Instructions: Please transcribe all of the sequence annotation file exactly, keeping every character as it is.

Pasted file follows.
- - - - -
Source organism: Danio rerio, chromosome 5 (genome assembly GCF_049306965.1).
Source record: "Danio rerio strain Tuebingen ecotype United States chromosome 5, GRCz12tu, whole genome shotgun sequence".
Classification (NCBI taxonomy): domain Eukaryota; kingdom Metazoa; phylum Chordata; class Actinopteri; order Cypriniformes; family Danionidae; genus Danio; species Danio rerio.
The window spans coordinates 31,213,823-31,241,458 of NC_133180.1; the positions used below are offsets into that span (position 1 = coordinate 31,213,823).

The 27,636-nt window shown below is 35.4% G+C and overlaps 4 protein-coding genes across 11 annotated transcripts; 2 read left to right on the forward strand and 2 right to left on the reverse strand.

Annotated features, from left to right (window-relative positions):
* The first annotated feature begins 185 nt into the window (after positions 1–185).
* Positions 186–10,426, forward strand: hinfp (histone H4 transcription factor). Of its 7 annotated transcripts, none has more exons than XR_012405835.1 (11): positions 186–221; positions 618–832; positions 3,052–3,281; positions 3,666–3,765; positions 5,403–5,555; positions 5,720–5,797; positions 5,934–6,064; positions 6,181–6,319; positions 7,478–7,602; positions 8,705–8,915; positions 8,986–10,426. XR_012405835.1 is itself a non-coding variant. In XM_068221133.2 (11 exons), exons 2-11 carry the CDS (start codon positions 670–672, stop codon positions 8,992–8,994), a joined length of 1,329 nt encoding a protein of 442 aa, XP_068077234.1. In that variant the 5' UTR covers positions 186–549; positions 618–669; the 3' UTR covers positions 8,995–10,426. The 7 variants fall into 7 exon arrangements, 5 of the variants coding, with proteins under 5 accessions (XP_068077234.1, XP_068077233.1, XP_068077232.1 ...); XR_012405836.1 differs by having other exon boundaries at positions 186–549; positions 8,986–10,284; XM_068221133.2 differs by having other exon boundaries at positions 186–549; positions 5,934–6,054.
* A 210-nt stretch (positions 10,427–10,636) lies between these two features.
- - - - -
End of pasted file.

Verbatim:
Source organism: Danio rerio, chromosome 5 (genome assembly GCF_049306965.1).
Source record: "Danio rerio strain Tuebingen ecotype United States chromosome 5, GRCz12tu, whole genome shotgun sequence".
Classification (NCBI taxonomy): domain Eukaryota; kingdom Metazoa; phylum Chordata; class Actinopteri; order Cypriniformes; family Danionidae; genus Danio; species Danio rerio.
The window spans coordinates 31,213,823-31,241,458 of NC_133180.1; the positions used below are offsets into that span (position 1 = coordinate 31,213,823).

The 27,636-nt window shown below is 35.4% G+C and overlaps 4 protein-coding genes across 11 annotated transcripts; 2 read left to right on the forward strand and 2 right to left on the reverse strand.

Annotated features, from left to right (window-relative positions):
* The first annotated feature begins 185 nt into the window (after positions 1–185).
* Positions 186–10,426, forward strand: hinfp (histone H4 transcription factor). Of its 7 annotated transcripts, none has more exons than XR_012405835.1 (11): positions 186–221; positions 618–832; positions 3,052–3,281; positions 3,666–3,765; positions 5,403–5,555; positions 5,720–5,797; positions 5,934–6,064; positions 6,181–6,319; positions 7,478–7,602; positions 8,705–8,915; positions 8,986–10,426. XR_012405835.1 is itself a non-coding variant. In XM_068221133.2 (11 exons), exons 2-11 carry the CDS (start codon positions 670–672, stop codon positions 8,992–8,994), a joined length of 1,329 nt encoding a protein of 442 aa, XP_068077234.1. In that variant the 5' UTR covers positions 186–549; positions 618–669; the 3' UTR covers positions 8,995–10,426. The 7 variants fall into 7 exon arrangements, 5 of the variants coding, with proteins under 5 accessions (XP_068077234.1, XP_068077233.1, XP_068077232.1 ...); XR_012405836.1 differs by having other exon boundaries at positions 186–549; positions 8,986–10,284; XM_068221133.2 differs by having other exon boundaries at positions 186–549; positions 5,934–6,054.
* A 210-nt stretch (positions 10,427–10,636) lies between these two features.